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Dr. Deb
Dr. Deb, Dog Veterinarian
Category: Dog
Satisfied Customers: 10866
Experience:  I have been a practicing veterinarian for over 30 years.
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My almost 6 year old great dane bitch started to walk a little

Customer Question

My almost 6 year old great dane bitch started to walk a little funny last night her back left leg seemed to be abit far behind , we planned to take her to the vet to see whats happened when they open (tomorrow) but to day she can't walk, well, she can move her legs but the won't hold her weight, she is unbalanced and has ocassional tremors in her legs and hips. Do you have any idea what might have happened? thanks.
Submitted: 4 years ago.
Category: Dog
Expert:  Dr. Deb replied 4 years ago.

Hello Abagail, I'm Dr. Deb and I'll do my best to assist you today.

I'm really sorry to hear about this problem with Kala. When a dog this size has problems with her back legs, it's obviously quite a difficult situation.

There are several possible explanations for the symptoms you describe:

1. Compression of the spinal cord by a disc or mass.
An x-ray might be suggestive but an MRI would be the better diagnostic tool for this condition.
Depending on the extent of the compression and the damage done to the nerves that go to the legs, many of these dogs can recover quite well once the appropriate drugs are initiated; these include steroids and possibly muscle relaxers and pain medication.
If this problem is suspected, the sooner she's seen, the better. The longer the spinal cord is compressed, the potential for more damage to be done.

2.Fibrocartilaginous embolic myelopathy or FCE is a condition involving necrosis (cell death) of a region of the spinal cord secondary to infarction (obstruction) of the blood supply.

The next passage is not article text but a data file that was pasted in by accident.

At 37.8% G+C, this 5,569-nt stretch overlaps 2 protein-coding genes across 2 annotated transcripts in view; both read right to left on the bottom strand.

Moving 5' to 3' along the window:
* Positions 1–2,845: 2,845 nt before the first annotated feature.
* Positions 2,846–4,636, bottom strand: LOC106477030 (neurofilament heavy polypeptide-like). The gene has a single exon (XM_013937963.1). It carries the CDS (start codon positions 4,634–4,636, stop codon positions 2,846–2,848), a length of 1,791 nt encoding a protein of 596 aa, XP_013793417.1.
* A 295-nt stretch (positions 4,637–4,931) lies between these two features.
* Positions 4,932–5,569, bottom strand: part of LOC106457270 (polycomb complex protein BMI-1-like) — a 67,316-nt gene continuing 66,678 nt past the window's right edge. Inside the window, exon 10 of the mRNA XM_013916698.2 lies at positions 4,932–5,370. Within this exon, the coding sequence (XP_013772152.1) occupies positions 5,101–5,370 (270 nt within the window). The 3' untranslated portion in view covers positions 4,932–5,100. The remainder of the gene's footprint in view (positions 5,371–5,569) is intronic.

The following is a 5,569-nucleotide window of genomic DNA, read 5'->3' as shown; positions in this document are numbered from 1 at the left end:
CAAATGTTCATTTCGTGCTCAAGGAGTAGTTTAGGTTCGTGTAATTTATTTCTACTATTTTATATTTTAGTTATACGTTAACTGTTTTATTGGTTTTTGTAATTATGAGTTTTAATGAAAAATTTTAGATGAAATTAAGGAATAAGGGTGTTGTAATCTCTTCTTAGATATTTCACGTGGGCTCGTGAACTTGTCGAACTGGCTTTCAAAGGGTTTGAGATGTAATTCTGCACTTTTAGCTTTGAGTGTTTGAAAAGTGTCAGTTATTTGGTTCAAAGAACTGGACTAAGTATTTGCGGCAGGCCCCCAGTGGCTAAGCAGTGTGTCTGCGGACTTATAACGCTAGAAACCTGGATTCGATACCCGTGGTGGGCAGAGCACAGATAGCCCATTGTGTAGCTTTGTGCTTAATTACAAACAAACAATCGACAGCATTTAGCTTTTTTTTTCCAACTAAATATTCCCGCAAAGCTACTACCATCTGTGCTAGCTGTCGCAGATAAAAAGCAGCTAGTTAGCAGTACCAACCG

The infarction is caused by fibrocartilage, which arises from part of the intervertebral disc (the shock absorbing material located between bones in the spinal column) and enters a spinal artery or vein

The cause of FCE is unknown. It is also unclear as to how the fibrocartilaginous material enters the bloodstream. Giant and large breed dogs are most commonly affected. It may also occur in smaller dogs, with an apparent predisposition in Shetland sheepdogs and miniature schnauzers. Most affected animals are 3-6 years of age and male dogs are slightly more prone to FCE than females.

Diagnosis is usually made by presenting signs, breed and physical exam although an MRI can diagnosis it as well.


The prognosis is somewhat variable...some dogs can regain reasonable function but it can take some time to do so.


3. If her signs continue to progress to involve her front legs, then there are other possible causes such as Botulism or Coonhound Paralysis or Tick Paralysis.

I won't go into these at this point since only her back legs are involved.


I would encourage you to have her seen at an ER clinic today if you can but if you can't, then you could give her aspirin. I wouldn't give her more than two of the 325 mg strength tablets twice a day (with food). I'm often hesitant to advise it's use since it could interfere with what your vet would want to prescribe but one or two doses should be fine.


I hope this helps and that you can have her seen today. Deb